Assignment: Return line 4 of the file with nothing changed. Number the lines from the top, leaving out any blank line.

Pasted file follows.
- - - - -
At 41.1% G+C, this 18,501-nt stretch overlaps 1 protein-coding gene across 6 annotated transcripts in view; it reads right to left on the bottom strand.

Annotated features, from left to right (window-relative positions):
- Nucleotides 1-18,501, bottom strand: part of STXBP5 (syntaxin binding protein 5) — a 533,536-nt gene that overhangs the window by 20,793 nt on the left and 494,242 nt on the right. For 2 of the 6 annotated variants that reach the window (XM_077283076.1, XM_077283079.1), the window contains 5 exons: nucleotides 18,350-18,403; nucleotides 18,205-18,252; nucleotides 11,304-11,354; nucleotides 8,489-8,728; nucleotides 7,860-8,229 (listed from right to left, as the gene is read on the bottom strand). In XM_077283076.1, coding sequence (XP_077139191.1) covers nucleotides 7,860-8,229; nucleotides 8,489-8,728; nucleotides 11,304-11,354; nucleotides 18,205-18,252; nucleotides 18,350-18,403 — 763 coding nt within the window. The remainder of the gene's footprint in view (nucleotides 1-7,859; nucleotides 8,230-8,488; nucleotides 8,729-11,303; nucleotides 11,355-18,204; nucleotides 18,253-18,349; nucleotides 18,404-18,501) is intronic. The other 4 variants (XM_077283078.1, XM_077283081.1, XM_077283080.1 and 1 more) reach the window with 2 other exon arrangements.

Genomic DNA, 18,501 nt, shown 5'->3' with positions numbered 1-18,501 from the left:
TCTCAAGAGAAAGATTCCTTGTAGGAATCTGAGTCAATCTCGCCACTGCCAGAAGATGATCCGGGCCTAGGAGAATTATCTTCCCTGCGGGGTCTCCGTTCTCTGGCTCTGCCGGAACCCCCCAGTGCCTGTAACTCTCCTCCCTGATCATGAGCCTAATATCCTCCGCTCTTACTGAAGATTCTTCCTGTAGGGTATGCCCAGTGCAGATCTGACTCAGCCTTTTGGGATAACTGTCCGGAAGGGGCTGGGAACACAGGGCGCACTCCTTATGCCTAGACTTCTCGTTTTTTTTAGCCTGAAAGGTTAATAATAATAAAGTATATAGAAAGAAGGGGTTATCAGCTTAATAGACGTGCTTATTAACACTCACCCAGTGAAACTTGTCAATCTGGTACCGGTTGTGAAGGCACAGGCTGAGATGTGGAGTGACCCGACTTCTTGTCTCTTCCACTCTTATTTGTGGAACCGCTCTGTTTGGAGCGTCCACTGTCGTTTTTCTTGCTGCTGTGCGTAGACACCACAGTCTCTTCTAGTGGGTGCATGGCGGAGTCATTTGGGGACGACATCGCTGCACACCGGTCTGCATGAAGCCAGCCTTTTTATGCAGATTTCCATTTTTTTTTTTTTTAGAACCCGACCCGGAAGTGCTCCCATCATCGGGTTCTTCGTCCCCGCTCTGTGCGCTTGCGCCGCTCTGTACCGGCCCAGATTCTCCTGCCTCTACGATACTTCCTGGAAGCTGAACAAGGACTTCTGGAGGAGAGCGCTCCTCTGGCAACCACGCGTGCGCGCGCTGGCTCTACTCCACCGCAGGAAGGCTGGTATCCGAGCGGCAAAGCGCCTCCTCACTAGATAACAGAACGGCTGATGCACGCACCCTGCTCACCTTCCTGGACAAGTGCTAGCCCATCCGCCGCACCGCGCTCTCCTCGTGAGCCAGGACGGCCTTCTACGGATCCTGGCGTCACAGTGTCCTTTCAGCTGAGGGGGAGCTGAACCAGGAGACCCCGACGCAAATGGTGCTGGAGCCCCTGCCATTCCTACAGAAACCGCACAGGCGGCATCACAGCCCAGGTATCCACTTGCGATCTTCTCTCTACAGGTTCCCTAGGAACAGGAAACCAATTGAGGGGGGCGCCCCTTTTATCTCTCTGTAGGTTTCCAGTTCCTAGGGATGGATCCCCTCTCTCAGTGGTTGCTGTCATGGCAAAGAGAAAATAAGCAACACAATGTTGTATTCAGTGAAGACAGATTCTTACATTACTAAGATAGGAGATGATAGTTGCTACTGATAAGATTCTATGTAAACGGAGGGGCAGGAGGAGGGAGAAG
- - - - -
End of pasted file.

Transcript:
Genomic DNA, 18,501 nt, shown 5'->3' with positions numbered 1-18,501 from the left: